Just after the session with Diaz, Perillo, and Young, in the same room actually, Carl Phillips participated in a reading sponsored by Cave Canem which also featured Camille Dungy, Joy Harjo, and Harryette Mullen. Of all the panels and sessions I attended at AWP, this was definitely my favorite, seeing as I was already a fan of all of these poets, especially Phillips. He read selections from his latest collection, entitled Silverchest, including “Blizzard,” “Late in the Long Apprenticeship,” and “So the Mind Like a Gate Swings Open.” With a consistently melancholic tone, Phillips distinguished each speech act with precise inflections, from the upward swing of questions to the restlessness of contemplation to the authoritative sureness of declarations. From beginning to end, Phillips emoted a sense of vulnerability which perfectly parallels the poems themselves, poems that express the risks of living and loving, the dangers of confronting and putting language to what is intellectually, emotionally, and physically difficult. The atmosphere in the audience was like that of church: sighs, groans, and grunts of affirmation interspersed with cries of Yes! If I didn’t already own a copy of Silverchest, I most certainly would have bought one.
For the sake of concision, I only discussed Natalie Diaz and Carl Phillips. However, all the poets I mentioned are brilliant and deserve a wide readership. Moreover, they all have their own strengths as readers and speakers. From them, I learned a number of valuable lessons in charisma. As I envision my own future as a poet, I hope to deliver readings that not only encourage sales (though high book sales would be greatly appreciated) but also resonate with audiences in ways that are deeply meaningful.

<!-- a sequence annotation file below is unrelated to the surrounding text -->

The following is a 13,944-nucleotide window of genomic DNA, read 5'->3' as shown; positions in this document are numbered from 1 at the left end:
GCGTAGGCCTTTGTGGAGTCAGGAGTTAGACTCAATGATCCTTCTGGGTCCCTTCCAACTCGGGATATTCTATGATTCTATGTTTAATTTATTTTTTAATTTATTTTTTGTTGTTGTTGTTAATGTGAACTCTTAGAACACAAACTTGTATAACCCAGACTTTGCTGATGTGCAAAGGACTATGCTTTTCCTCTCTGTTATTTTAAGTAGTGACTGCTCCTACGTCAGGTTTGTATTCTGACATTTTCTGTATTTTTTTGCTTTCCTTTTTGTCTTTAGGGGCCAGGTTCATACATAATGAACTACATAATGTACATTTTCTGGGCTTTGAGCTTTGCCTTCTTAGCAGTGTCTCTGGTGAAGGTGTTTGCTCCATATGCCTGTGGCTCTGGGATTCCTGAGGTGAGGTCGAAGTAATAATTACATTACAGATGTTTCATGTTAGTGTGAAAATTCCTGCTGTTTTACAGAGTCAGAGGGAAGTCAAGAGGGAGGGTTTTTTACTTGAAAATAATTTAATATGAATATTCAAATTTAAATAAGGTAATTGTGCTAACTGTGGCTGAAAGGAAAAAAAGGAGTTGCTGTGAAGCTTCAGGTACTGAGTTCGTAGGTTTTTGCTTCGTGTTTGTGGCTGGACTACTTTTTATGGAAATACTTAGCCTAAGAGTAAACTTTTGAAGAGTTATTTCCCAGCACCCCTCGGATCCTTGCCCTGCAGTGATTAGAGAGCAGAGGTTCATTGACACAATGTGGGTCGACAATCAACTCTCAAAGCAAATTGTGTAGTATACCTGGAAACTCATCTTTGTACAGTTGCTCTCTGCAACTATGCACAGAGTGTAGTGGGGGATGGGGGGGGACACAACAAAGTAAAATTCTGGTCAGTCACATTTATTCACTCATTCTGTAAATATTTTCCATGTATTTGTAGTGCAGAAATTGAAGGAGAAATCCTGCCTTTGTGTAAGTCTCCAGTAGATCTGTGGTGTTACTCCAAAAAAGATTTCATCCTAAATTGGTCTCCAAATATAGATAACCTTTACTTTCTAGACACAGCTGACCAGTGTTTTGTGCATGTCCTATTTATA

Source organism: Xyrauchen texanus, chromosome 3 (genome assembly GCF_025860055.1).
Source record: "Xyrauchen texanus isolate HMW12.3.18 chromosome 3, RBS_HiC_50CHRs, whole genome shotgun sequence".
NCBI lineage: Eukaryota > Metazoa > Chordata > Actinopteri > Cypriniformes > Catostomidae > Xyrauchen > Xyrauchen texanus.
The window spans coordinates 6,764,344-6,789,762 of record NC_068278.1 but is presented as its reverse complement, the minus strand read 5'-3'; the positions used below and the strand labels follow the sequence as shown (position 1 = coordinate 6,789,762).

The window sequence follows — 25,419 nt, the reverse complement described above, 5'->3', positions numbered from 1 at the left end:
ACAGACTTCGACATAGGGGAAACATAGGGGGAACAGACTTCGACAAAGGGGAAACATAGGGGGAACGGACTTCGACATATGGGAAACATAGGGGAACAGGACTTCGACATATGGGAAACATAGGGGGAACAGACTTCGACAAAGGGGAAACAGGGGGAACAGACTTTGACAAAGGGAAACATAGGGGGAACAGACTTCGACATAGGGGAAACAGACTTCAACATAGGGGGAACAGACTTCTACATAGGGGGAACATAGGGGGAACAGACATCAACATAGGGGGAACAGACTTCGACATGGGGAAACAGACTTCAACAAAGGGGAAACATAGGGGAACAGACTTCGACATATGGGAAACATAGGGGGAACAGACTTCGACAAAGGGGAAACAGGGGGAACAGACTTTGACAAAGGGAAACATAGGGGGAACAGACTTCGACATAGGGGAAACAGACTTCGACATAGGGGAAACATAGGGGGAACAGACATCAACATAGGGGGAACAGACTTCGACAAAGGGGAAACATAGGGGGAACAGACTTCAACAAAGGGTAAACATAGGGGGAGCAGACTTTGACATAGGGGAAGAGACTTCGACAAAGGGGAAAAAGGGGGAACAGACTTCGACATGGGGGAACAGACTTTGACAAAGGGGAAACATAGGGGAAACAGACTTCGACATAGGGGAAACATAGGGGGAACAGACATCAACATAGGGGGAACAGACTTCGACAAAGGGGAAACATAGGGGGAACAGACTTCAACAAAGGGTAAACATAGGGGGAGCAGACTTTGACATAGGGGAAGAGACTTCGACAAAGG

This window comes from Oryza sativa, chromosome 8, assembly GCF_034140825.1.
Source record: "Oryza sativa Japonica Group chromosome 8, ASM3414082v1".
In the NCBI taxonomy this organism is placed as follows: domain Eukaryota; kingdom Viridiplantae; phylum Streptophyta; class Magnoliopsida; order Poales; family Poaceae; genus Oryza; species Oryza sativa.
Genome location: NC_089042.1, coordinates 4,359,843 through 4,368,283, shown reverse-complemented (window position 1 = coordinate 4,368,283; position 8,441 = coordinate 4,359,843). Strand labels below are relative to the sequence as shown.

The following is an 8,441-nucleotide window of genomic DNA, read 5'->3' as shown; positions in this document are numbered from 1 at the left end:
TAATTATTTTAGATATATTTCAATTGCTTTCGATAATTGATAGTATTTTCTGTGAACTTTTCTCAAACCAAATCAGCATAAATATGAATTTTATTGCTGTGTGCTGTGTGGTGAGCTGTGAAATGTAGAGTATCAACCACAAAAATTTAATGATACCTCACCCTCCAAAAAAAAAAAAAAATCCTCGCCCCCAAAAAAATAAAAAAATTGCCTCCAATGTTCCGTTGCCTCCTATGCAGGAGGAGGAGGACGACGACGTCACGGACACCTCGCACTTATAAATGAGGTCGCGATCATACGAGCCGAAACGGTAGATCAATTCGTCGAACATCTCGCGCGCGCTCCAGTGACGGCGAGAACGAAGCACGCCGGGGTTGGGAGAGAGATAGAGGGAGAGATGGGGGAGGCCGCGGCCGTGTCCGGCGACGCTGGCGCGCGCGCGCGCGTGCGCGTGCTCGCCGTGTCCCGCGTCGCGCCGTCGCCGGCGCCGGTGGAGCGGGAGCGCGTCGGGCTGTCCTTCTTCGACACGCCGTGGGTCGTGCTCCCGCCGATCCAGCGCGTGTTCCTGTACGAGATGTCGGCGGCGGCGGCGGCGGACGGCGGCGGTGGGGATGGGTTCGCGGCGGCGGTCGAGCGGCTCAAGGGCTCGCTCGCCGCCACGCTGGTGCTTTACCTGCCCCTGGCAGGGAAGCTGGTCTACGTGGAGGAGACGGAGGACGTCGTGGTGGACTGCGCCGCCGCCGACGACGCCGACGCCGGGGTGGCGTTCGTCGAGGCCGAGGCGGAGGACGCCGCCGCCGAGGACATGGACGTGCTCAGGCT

Korey graduated from Illinois Wesleyan University in April of 2012 with a B.A. in English Literature and Creative Writing. During his undergraduate career, he studied abroad at Hertford College, University of Oxford. After graduation, he participated in the 2012 Summer Workshop organized by the Institute for Recruitment of Teachers in Andover, MA. During the workshop, studying and facilitating seminars on critical, cultural, and educational theory augmented his desire for a career in higher education. Accordingly, he then worked for a year as a Library and Learning Support Assistant at National Louis University in Downtown Chicago. Now here at The University of Chicago, he’s writing a creative thesis in the form of a novella-in-verse that explores the relationship between loss, desire, and identity. This coming fall, he will enter Cornell University’s M.F.A. program in Creative Writing.